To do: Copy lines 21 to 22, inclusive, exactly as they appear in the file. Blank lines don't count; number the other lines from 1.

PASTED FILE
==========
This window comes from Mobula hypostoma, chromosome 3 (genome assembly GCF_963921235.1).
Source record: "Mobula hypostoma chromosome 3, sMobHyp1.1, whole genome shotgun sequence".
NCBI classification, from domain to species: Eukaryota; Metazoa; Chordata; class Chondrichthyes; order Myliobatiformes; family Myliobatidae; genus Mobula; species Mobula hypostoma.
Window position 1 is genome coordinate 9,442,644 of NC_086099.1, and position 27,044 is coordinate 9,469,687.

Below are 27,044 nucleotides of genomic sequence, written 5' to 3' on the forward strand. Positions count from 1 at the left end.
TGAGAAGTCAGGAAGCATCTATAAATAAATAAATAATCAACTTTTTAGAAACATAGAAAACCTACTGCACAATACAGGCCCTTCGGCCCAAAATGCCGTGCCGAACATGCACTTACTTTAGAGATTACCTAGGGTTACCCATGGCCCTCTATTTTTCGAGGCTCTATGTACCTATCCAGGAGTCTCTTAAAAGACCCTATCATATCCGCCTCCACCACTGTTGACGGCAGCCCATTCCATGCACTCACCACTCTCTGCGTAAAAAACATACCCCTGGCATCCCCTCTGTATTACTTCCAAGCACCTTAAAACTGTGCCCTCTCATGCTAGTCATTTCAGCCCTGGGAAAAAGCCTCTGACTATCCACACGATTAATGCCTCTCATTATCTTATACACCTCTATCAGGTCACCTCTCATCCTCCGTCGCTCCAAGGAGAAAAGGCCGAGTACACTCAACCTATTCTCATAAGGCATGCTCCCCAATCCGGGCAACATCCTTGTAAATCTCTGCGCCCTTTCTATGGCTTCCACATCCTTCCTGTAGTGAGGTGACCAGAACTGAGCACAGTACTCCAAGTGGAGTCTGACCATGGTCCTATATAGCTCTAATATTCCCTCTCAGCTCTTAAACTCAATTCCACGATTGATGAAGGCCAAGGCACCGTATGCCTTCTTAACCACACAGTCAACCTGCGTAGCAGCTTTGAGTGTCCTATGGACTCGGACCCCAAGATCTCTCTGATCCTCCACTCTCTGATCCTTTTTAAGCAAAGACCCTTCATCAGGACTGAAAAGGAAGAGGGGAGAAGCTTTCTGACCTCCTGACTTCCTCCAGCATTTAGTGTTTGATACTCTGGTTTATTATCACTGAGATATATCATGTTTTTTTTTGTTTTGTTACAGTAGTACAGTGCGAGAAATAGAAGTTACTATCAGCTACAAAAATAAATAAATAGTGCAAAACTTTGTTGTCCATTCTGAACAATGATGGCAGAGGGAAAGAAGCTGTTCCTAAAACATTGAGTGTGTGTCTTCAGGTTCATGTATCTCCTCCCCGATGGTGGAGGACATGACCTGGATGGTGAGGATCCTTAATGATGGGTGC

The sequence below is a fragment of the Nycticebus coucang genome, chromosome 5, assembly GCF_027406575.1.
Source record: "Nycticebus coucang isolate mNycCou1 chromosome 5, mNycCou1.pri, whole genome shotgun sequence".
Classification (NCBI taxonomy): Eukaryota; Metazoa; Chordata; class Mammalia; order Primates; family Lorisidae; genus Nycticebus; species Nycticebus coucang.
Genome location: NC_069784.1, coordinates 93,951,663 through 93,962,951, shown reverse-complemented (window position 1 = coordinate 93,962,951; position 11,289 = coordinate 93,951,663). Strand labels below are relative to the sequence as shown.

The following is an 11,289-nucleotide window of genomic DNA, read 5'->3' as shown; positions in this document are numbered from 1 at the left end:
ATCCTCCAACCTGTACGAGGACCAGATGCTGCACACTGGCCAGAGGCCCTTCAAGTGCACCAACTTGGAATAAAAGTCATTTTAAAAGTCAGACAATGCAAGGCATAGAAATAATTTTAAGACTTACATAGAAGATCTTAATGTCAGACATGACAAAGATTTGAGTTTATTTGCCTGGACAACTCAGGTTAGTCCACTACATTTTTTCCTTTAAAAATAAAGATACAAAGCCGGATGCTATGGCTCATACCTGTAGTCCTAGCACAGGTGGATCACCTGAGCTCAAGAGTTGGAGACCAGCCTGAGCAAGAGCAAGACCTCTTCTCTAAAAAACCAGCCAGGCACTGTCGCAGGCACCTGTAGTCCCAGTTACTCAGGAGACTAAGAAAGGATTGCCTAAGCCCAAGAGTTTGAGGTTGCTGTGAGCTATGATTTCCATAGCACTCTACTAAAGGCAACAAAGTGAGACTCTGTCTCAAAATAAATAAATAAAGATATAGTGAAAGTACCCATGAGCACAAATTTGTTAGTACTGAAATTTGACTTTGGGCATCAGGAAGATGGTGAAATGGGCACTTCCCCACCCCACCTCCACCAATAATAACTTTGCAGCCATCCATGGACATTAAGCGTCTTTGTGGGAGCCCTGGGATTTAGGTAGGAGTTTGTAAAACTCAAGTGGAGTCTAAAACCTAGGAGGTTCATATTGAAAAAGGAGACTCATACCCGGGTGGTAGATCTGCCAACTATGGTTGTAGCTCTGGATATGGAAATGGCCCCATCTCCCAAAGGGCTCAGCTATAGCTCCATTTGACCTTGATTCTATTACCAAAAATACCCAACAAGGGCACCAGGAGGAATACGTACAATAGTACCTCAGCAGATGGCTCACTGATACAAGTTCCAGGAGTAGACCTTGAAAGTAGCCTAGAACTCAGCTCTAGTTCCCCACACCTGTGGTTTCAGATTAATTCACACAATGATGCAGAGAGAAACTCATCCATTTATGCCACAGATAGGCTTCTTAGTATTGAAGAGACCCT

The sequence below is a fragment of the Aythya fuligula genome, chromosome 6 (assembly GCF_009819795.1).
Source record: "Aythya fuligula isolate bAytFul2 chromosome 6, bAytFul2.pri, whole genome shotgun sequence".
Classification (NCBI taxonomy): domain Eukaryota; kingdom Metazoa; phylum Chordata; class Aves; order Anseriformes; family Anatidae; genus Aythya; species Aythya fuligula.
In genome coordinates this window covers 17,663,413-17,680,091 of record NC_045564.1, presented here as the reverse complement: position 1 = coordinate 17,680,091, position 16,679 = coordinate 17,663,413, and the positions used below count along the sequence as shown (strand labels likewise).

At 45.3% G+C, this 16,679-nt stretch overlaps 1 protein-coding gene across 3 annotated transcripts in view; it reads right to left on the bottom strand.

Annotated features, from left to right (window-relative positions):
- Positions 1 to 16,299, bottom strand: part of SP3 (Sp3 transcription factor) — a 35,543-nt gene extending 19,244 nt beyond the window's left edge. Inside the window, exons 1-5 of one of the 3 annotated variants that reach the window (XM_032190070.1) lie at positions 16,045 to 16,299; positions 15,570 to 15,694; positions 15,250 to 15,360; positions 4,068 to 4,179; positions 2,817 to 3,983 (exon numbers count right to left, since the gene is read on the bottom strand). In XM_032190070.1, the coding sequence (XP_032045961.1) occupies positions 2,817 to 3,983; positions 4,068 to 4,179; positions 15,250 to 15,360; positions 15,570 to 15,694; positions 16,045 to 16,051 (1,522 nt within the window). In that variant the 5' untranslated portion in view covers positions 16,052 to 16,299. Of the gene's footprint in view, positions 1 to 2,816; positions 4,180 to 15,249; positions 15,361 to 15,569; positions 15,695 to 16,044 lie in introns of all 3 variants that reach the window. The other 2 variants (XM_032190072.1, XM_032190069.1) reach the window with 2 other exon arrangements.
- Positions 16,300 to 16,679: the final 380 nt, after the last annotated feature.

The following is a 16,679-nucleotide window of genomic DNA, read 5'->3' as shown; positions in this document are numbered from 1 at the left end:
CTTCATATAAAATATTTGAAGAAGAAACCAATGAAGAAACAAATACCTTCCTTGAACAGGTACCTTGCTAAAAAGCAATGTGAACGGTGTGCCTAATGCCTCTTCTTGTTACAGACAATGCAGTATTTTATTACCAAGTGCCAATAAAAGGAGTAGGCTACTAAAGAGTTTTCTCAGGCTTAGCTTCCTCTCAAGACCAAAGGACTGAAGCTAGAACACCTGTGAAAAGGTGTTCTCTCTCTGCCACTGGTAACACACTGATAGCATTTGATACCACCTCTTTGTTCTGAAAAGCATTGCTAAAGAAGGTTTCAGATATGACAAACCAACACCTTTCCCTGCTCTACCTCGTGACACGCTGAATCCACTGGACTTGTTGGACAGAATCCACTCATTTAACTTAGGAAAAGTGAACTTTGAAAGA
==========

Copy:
The following is a 16,679-nucleotide window of genomic DNA, read 5'->3' as shown; positions in this document are numbered from 1 at the left end:
CTTCATATAAAATATTTGAAGAAGAAACCAATGAAGAAACAAATACCTTCCTTGAACAGGTACCTTGCTAAAAAGCAATGTGAACGGTGTGCCTAATGCCTCTTCTTGTTACAGACAATGCAGTATTTTATTACCAAGTGCCAATAAAAGGAGTAGGCTACTAAAGAGTTTTCTCAGGCTTAGCTTCCTCTCAAGACCAAAGGACTGAAGCTAGAACACCTGTGAAAAGGTGTTCTCTCTCTGCCACTGGTAACACACTGATAGCATTTGATACCACCTCTTTGTTCTGAAAAGCATTGCTAAAGAAGGTTTCAGATATGACAAACCAACACCTTTCCCTGCTCTACCTCGTGACACGCTGAATCCACTGGACTTGTTGGACAGAATCCACTCATTTAACTTAGGAAAAGTGAACTTTGAAAGA